crisis

Catalonia: Outbreak of illegal nationalism or oppression of a democratic movement?

People being beaten up by the police just for trying to vote, a government which declares a referendum binding even though parts of the electorate where not able to vote and a large number of ballots where confiscated, and finally nearly the whole democratic elected government either in prison or in exile – the events around the Catalan independence referendum where unexpected and incomparable to any political development the old EU member states experienced since the end of the dictatorships in the South. Camilla Crovella from Italy tries to find explanations for these developments and looks also for future solutions by asking students both from Catalonia and Spain about their views and opinions. Joaquim Candel (22), Economics student from Barcelona and active member of the Catalan Moveme...[Read More]

Heroes of freedom – An important anniversary in the fight against Mafia

Mafia has always been a strong presence in the Italian country. Some Italians, instead of accepting the situation, raised their head and proved that Mafia can be defeated with a constant fight for legality. Among them were the two magistrates Giovanni Falcone and Paolo Borsellino, murdered by the organised criminality 25 years ago. Viola Berti, a young Italian, describes the importance of the Anniversary and the two men’s legacy for her and in contemporary Italy. As a young Italian citizen, I often hear my country addressed abroad as the homeland of Mafia, criminality and corruption. The last out of several times was around a month ago. Some American friends I met during my vacation in England told me that the Italians invented the organised criminality and exported it around the world. Th...[Read More]

#callGreece: Dignity for citizens and refugees?!

In the last months it has become quite silent on Greece media-wise. But is the less coverage also connected to the most urging issues in the last years – debt and refugees? We decided to activate our European network and #CallGreece to get some insights in the actual happenings.

#callSpain: “I don’t have any hopes”

What exactly is going on in Spain? What are young people thinking about their future after the second elections with open results? We decided to activate our European network and #CallSpain to ask two young voters to tell us about their reactions and their views towards the future.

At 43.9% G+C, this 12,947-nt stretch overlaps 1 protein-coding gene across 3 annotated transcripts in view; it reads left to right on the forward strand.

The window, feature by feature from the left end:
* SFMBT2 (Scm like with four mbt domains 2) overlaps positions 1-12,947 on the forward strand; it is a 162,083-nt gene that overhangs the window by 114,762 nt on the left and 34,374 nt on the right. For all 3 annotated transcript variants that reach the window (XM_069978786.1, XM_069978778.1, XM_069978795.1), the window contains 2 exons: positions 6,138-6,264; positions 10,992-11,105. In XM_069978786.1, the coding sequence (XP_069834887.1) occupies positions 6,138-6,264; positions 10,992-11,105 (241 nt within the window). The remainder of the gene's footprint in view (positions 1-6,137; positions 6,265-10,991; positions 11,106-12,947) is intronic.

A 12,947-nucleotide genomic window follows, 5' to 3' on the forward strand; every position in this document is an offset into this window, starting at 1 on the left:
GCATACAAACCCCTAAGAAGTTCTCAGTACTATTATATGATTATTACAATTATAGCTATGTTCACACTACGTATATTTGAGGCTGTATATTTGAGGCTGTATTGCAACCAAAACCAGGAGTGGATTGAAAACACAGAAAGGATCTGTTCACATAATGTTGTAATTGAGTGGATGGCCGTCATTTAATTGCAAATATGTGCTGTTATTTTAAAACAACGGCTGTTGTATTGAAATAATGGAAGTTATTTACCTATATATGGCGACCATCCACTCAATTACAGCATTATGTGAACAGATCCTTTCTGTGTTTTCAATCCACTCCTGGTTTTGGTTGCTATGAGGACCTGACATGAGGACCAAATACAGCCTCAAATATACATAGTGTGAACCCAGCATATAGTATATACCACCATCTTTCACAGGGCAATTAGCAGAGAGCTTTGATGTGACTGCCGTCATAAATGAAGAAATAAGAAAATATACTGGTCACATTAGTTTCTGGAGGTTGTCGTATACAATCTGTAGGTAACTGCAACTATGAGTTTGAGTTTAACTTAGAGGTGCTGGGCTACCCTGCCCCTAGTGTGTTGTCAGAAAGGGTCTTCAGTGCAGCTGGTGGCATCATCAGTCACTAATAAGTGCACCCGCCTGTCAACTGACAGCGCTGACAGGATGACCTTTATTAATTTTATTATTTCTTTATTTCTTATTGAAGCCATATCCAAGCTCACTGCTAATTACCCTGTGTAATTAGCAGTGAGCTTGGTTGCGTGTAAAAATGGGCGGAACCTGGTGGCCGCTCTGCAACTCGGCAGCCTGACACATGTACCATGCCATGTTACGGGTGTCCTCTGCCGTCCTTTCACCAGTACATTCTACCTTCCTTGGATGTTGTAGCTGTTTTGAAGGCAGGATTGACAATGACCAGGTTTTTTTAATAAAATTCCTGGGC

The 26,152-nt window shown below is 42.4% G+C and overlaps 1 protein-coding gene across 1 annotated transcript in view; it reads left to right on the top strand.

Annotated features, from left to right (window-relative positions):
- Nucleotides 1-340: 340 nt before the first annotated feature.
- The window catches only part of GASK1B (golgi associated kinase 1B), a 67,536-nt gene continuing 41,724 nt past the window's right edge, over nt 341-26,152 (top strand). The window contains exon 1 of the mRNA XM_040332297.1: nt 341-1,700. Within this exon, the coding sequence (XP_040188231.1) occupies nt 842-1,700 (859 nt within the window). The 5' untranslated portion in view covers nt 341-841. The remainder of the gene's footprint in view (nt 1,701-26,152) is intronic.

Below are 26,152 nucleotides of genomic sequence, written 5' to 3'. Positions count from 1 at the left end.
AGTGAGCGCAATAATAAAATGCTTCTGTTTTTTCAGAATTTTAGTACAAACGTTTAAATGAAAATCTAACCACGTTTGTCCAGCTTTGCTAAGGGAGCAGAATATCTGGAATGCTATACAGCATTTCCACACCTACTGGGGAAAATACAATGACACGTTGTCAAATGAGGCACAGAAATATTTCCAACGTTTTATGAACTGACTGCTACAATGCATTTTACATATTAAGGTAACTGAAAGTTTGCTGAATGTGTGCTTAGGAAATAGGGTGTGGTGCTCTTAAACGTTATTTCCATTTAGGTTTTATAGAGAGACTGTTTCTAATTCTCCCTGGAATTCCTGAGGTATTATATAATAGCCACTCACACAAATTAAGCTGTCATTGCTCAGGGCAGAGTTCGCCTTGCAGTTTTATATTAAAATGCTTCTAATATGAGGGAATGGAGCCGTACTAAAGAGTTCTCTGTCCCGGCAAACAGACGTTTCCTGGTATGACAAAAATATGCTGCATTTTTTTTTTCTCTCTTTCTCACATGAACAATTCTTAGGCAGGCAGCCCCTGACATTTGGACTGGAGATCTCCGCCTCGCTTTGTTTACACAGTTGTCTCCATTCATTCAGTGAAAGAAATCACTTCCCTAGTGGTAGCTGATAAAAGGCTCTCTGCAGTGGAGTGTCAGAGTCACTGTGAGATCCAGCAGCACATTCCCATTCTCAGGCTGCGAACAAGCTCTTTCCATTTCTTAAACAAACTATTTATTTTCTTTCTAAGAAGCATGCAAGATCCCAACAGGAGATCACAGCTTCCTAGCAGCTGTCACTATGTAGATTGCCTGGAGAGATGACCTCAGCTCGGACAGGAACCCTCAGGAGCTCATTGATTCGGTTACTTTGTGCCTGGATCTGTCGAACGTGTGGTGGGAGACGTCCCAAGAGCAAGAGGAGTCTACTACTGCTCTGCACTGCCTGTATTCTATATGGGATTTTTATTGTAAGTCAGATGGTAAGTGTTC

Migration: An over-national responsibility

Calais and Lampedusa have become synonyms for the tragedy of refugees trying to make their way to Europe. Italy, having to deal with the greatest numbers of refugee arrivals, cannot cope with the situation on its own. Camilla Crovella, a young Italian, calls for solidarity and a comprehensive reform of the European approach to refugees.

“I have the feeling that certain borders and boundaries, that were torn down in history are being built again”, Tamara about feeling European in times of crisis and her idea of a united Europe

Name: Tamara Čakić Age: 22 Hometown: Maribor Country: Slovenia EUSTORY experiences: Berlin 2009, Minsk 2010, Internet seminar – Chernobyl 2010/11, Berlin 2011, Madrid 2011. Actual occupation/studies: 4th year of International Relations As most of the Eustory alumni, Tamara loves traveling and knowing different cultures and now she is living one of her dreams moving to Prague for one semester (Erasmus exchange). Actually, as she says, “One of the reasons that encouraged me to aim at studying abroad was Eustory and the experience of the different academies. It showed me that living and working in a foreign environment prevents you from becoming ‘lazy’ and ‘settled’ in the very well-known and cozy domestic environment – it challenges you in a very positive manner.  It makes you work and think...[Read More]

Building Bridges through Europe – Germán about his Erasmus year in Ghent, Eustory friendships, ‘los indignados’ and the current crisis in Europe

Name: Germán Jiménez Montes Age: 21 Hometown: Seville Country: Spain Eustory experience: Switzerland 2010, Hamburg, Berlin and Madrid 2011 Current Occupation: Erasmus Student of History at the University of Ghent Germán is living in Ghent today, 2025 km from Seville and he still sees connections and similarities. “Ghent reminds me of my hometown Sevilla, because it had an important role in European history and you can also appreciate walking through its streets in the same way”. It seems that the more you know about our history, the more you feel the interconnection with other Europeans. He chose Ghent because he didn’t want to finish his bachelor without seeing how it’s like in Flanders. Flanders is a really important area for the Spanish and Sevillian history. “In fact, I’m doing my bach...[Read More]